OK so we should be able to establish why you need a website from one of the categories above, now we need to decide what sort of technology or platform we should use to best meet your requirements and of course the requirements of your users. We cannot however determine that just from the information above, we are going to need to know a little bit more.

One of the first considerations has to be how will your users and visitors find your website. For the purposes of this consideration, they will either be informed about its existence through offline marketing methods such as magazine ads, television and radio campaigns or you will rely on users finding you online via search engines. If you are going to rely on search engines to deliver users to your website then we need to pick a platform that is search engine friendly. You can have the greatest website ever designed but it will be pointless if users cannot find it.

Our next consideration has to be based on our expected user demographic. A great web site experience has to focus on the user and in order to do this we need to know what our typical user is going to look like, what device are they likely to use to access our site, what sort of user interface would they prefer, what will keep them on the site and make them want to return again.

Next we need to be concerned with the ongoing running and maintenance of the website. How much maintenance and administration will be required and how much time have you or your colleagues got to perform these tasks. The answer to these questions will largely depend on what type of website you require and how important it is to the business. If you intend to maintain the website yourself then you will need a content management system, this ensures that the design elements remain intact but you can add and amend text, images and pages as required. If you do not have the time or the inclination to maintain the website yourself then you will need to put a maintenance plan in place with your web designer to ensure the continued smooth running of the website and ensure it is kept fresh and up to date.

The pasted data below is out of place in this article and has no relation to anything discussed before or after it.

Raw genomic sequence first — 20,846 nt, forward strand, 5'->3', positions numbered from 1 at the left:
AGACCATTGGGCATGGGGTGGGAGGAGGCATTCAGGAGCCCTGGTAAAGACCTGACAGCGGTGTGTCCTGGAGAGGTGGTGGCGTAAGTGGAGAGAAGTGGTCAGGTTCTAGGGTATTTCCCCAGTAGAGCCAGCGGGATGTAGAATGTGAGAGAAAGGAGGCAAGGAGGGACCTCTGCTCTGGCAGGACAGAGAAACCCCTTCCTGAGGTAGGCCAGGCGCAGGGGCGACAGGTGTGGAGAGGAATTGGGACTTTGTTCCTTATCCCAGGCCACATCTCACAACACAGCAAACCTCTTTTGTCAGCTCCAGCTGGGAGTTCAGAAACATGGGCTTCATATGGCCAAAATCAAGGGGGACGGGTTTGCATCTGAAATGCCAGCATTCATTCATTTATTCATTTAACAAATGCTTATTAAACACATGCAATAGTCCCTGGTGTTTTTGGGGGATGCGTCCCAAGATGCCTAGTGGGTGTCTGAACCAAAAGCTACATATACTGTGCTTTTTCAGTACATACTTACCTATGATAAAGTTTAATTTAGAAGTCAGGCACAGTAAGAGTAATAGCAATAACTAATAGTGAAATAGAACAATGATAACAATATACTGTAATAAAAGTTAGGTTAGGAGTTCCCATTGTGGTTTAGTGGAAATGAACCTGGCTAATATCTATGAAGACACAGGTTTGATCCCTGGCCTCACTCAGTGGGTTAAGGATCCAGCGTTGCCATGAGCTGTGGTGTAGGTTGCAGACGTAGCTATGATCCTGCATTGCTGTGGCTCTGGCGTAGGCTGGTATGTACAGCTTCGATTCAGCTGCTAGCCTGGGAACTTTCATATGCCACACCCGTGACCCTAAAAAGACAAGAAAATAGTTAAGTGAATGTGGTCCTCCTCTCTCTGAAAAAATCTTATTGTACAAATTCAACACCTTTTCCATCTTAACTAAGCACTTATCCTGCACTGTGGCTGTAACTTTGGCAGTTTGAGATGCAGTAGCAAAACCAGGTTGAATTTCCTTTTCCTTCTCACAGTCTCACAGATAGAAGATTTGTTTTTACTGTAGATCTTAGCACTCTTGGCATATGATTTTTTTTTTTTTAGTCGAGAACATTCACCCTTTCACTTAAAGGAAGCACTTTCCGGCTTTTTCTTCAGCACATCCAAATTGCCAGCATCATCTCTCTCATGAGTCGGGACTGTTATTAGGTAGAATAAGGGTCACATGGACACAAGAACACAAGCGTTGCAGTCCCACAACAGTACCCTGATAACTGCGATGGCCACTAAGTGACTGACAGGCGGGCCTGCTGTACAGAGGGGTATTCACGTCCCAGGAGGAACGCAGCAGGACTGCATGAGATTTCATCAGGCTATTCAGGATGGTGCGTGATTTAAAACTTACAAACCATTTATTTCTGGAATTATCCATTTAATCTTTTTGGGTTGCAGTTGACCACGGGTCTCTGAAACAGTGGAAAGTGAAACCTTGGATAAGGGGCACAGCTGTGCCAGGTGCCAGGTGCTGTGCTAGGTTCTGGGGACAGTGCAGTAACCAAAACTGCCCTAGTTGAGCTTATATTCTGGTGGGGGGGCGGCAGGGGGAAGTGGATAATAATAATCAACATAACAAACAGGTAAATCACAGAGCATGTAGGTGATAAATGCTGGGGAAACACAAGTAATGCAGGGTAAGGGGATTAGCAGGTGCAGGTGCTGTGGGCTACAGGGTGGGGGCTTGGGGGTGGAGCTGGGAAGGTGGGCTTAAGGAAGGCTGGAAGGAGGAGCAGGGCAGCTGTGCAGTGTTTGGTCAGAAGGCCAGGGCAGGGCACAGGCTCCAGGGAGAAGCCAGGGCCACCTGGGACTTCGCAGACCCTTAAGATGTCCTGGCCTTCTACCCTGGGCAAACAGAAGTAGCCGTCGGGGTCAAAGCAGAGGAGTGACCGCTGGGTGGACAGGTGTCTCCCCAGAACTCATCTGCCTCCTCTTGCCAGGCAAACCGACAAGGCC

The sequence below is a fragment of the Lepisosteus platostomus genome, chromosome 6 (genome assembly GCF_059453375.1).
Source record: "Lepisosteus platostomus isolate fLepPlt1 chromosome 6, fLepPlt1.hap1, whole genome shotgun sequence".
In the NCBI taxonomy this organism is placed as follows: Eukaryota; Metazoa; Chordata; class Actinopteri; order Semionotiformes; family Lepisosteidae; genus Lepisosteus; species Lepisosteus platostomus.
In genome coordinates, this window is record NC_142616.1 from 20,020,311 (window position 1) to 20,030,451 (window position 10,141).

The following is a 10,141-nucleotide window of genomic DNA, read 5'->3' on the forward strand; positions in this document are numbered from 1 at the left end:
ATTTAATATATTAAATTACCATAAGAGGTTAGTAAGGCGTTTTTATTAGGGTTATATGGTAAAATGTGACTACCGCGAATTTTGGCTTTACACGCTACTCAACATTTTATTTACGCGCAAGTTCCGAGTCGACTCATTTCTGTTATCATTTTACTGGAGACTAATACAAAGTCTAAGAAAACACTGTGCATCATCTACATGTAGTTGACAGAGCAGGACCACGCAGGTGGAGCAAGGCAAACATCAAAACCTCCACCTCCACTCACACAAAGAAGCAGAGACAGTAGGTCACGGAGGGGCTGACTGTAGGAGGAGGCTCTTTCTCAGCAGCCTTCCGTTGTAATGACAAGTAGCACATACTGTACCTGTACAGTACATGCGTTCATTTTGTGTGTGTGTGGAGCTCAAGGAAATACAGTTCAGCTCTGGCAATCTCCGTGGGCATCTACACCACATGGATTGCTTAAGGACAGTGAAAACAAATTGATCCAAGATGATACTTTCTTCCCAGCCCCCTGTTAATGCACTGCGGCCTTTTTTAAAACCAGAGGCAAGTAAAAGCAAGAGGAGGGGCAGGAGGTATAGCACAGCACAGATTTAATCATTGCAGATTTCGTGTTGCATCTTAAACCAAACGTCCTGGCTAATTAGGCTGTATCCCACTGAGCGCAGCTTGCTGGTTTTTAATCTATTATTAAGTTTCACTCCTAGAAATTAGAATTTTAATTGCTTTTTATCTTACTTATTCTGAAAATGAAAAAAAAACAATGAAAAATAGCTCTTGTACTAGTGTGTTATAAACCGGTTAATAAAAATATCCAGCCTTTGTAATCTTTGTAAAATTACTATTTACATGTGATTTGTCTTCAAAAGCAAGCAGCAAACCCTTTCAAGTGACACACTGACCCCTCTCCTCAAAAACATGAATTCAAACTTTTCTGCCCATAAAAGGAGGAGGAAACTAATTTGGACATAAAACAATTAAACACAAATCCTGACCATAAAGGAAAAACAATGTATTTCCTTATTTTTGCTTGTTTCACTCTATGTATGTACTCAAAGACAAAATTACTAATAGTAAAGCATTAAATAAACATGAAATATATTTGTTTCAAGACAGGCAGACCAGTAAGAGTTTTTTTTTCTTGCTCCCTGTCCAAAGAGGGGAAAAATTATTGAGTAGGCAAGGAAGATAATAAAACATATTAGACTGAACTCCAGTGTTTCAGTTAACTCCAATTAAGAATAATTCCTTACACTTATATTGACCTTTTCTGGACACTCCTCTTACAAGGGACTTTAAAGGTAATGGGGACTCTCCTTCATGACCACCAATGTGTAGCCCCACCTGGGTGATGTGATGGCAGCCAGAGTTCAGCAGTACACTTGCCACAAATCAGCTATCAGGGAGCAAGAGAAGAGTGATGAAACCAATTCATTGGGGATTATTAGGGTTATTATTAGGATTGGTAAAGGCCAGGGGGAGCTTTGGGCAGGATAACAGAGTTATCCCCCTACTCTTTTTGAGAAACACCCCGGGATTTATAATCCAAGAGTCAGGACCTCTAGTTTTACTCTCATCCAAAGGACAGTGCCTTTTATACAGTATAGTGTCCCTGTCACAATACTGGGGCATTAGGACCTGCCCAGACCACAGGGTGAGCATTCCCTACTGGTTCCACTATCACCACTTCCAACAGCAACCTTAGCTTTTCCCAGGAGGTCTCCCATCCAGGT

Our last consideration for now is budget. Many technologies and platforms are open source and free but many are not. In addition to the normal design costs there can be additional costs for search engine optimisation and for bespoke programming. Complex ecommerce systems with large numbers of SKU’s can take many hours of setup and configuration. Again you may need to compromise on requirements if your budget will restrict your choices.

Now we know enough to start considering which technology or platform is going to best match our requirements. The answer may be none of them will be a perfect fit and we may have to compromise.

Some choices are easy, our first option, the presence page would be best suited to HTML. The designer would have complete control over the design and layout and it would be simple to make sure the pages were responsive in design and seo friendly. You should always make sure the web designer is using the latest version of HTML – currently this is HTML 5. If you had a preference for WordPress then this would also be a suitable choice.